SO DID WE REALLY WIN THE WAR?

SOME historians believe that Russia and China pose less of a threat than Germany after it invaded Czechoslovakia in 1938.

But, among other things, the United States was the emerging dominant power, the United Kingdom with the Empire was still militarily important, China was relatively insignificant, and our enemies had no nuclear weapons. There was no Russia/China/Iran or equivalent axis controlling Europe’s energy supply, much of its economic needs, and with growing influence in the Middle East, Asia, Africa and in South America.

Will the leaders of democracies now accept that not only did the West not “win the Cold War”, but that if our enemy were not just Hitler’s Germany but all “Nazi” states, it is also premature to claim that we won the Second World War? War? The two wars only came to a halt, while the totalitarians, whether in red, brown or black shirts, secular or religious, indulged in “retreat to better jump”.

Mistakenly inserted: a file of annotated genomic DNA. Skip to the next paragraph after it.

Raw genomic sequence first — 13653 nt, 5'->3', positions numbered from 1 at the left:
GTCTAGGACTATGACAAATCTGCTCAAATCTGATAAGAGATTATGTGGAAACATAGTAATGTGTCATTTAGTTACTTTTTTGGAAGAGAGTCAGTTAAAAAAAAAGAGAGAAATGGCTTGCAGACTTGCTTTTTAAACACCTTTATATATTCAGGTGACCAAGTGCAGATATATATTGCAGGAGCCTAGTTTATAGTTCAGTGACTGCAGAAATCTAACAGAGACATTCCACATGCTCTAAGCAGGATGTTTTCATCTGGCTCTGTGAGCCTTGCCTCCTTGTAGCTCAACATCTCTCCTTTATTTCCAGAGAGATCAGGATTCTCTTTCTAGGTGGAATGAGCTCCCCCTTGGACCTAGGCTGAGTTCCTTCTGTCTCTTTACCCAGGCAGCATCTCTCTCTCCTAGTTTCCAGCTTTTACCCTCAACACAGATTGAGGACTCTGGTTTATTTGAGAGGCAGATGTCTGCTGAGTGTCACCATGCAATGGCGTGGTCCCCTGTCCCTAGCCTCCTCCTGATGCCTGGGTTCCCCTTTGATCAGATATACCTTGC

With its rise and cyber warfare capabilities, and our lack of leadership and self-confidence, this axis can detach itself in salami fashion from the weaknesses of democracies to impose its Orwellian future on the world while avoiding major military operations against us.

John Birkett, St Andrews.

THE BANKING CLAIMS SYSTEM IS WIDE

I RECENTLY had the opportunity to file a complaint against the Bank of Scotland. The frustration that caused me to file a complaint in the first place was greatly intensified by the complaints process itself, which seems to operate on the principle that the customer is always wrong, despite the bank’s obvious failings. In my case, it was a nonsensical response to my original written request – asking for a signature that was already on my letter: a denial that the bank had my mobile phone number, despite the fact that I received two identical SMS from the bank to that number; failure to submit a promised form that the bank told me to complete; and the sloppy addressing of my correspondence.